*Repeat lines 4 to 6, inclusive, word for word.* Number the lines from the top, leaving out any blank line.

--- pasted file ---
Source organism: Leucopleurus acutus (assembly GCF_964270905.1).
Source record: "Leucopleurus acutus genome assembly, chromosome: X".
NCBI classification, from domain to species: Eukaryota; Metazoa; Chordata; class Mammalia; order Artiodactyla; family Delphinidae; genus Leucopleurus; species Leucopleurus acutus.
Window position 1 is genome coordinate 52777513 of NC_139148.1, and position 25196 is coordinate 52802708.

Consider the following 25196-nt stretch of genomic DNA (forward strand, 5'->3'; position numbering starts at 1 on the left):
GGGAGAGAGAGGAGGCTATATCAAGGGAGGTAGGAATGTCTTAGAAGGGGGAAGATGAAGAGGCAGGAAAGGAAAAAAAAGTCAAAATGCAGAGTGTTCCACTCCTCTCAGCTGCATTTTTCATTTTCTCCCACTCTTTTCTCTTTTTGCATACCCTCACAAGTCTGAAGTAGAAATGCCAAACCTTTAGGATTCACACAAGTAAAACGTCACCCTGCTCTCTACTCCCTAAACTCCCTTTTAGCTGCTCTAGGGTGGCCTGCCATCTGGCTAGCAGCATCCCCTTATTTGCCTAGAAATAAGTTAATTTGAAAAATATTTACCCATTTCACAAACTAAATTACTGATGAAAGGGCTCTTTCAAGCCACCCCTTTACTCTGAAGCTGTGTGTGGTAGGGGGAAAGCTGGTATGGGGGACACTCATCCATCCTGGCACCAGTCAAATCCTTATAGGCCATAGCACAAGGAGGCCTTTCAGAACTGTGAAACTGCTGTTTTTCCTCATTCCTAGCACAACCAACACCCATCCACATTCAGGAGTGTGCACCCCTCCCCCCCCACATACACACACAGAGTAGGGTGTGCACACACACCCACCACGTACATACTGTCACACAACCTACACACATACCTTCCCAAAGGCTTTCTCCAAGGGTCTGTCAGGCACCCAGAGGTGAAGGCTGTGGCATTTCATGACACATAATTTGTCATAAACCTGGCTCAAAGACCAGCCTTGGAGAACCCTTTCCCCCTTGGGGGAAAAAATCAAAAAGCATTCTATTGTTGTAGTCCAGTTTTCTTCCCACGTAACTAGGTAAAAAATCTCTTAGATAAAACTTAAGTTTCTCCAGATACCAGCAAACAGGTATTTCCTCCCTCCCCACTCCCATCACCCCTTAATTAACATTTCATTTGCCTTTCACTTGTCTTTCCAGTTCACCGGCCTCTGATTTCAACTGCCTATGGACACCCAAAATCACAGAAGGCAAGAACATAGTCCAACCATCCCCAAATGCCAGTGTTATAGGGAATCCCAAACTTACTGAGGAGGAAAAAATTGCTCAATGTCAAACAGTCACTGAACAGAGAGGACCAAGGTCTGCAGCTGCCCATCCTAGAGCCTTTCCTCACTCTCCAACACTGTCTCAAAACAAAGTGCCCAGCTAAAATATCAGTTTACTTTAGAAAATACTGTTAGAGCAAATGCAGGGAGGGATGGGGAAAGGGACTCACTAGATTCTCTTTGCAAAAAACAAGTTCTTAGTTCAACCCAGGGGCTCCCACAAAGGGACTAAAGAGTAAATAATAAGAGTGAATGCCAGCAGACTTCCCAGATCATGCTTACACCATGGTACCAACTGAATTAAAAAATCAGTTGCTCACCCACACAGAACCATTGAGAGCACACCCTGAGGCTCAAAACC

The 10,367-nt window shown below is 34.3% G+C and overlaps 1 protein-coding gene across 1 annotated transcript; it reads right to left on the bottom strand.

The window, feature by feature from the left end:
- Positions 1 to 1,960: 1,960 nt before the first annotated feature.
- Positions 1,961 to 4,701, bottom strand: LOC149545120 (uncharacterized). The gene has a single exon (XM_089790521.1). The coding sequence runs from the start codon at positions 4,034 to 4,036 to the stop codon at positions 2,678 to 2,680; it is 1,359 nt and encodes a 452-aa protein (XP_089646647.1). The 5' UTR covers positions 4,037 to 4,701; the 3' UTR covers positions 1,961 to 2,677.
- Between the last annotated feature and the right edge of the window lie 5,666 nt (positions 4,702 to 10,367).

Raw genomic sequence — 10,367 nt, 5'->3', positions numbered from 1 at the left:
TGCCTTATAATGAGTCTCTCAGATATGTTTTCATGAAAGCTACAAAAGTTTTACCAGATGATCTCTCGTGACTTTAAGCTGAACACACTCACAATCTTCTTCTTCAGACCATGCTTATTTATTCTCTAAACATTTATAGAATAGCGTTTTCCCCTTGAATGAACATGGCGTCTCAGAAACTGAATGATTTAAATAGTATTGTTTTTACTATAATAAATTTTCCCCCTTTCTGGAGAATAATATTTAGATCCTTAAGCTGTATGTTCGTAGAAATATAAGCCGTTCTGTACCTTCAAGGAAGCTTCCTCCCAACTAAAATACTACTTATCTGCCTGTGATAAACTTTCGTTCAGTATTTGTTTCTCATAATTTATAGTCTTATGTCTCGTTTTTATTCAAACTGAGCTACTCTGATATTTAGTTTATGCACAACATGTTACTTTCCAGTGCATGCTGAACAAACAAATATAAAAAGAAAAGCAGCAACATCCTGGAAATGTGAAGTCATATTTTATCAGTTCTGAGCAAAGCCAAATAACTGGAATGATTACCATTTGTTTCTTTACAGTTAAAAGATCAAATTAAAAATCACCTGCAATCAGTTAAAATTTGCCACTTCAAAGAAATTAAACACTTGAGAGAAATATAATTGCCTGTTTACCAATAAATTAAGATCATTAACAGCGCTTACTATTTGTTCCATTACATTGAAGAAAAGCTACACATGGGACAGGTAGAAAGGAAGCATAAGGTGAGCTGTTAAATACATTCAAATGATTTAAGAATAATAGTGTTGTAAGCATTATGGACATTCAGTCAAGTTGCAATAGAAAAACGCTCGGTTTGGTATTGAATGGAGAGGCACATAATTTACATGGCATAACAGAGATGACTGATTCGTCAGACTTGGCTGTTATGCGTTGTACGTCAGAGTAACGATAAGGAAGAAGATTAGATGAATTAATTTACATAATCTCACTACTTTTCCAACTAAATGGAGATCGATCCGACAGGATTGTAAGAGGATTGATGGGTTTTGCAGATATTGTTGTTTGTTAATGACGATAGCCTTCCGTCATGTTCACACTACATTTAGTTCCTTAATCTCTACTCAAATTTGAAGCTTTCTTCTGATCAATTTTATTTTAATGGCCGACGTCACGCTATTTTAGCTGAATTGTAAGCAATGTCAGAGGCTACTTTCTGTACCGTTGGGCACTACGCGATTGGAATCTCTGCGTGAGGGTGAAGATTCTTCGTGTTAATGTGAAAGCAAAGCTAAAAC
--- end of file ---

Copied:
Window position 1 is genome coordinate 52777513 of NC_139148.1, and position 25196 is coordinate 52802708.

Consider the following 25196-nt stretch of genomic DNA (forward strand, 5'->3'; position numbering starts at 1 on the left):
GGGAGAGAGAGGAGGCTATATCAAGGGAGGTAGGAATGTCTTAGAAGGGGGAAGATGAAGAGGCAGGAAAGGAAAAAAAAGTCAAAATGCAGAGTGTTCCACTCCTCTCAGCTGCATTTTTCATTTTCTCCCACTCTTTTCTCTTTTTGCATACCCTCACAAGTCTGAAGTAGAAATGCCAAACCTTTAGGATTCACACAAGTAAAACGTCACCCTGCTCTCTACTCCCTAAACTCCCTTTTAGCTGCTCTAGGGTGGCCTGCCATCTGGCTAGCAGCATCCCCTTATTTGCCTAGAAATAAGTTAATTTGAAAAATATTTACCCATTTCACAAACTAAATTACTGATGAAAGGGCTCTTTCAAGCCACCCCTTTACTCTGAAGCTGTGTGTGGTAGGGGGAAAGCTGGTATGGGGGACACTCATCCATCCTGGCACCAGTCAAATCCTTATAGGCCATAGCACAAGGAGGCCTTTCAGAACTGTGAAACTGCTGTTTTTCCTCATTCCTAGCACAACCAACACCCATCCACATTCAGGAGTGTGCACCCCTCCCCCCCCACATACACACACAGAGTAGGGTGTGCACACACACCCACCACGTACATACTGTCACACAACCTACACACATACCTTCCCAAAGGCTTTCTCCAAGGGTCTGTCAGGCACCCAGAGGTGAAGGCTGTGGCATTTCATGACACATAATTTGTCATAAACCTGGCTCAAAGACCAGCCTTGGAGAACCCTTTCCCCCTTGGGGGAAAAAATCAAAAAGCATTCTATTGTTGTAGTCCAGTTTTCTTCCCACGTAACTAGGTAAAAAATCTCTTAGATAAAACTTAAGTTTCTCCAGATACCAGCAAACAGGTATTTCCTCCCTCCCCACTCCCATCACCCCTTAATTAACATTTCATTTGCCTTTCACTTGTCTTTCCAGTTCACCGGCCTCTGATTTCAACTGCCTATGGACACCCAAAATCACAGAAGGCAAGAACATAGTCCAACCATCCCCAAATGCCAGTGTTATAGGGAATCCCAAACTTACTGAGGAGGAAAAAATTGCTCAATGTCAAACAGTCACTGAACAGAGAGGACCAAGGTCTGCAGCTGCCCATCCTAGAGCCTTTCCTCACTCTCCAACACTGTCTCAAAACAAAGTGCCCAGCTAAAATATCAGTTTACTTTAGAAAATACTGTTAGAGCAAATGCAGGGAGGGATGGGGAAAGGGACTCACTAGATTCTCTTTGCAAAAAACAAGTTCTTAGTTCAACCCAGGGGCTCCCACAAAGGGACTAAAGAGTAAATAATAAGAGTGAATGCCAGCAGACTTCCCAGATCATGCTTACACCATGGTACCAACTGAATTAAAAAATCAGTTGCTCACCCACACAGAACCATTGAGAGCACACCCTGAGGCTCAAAACC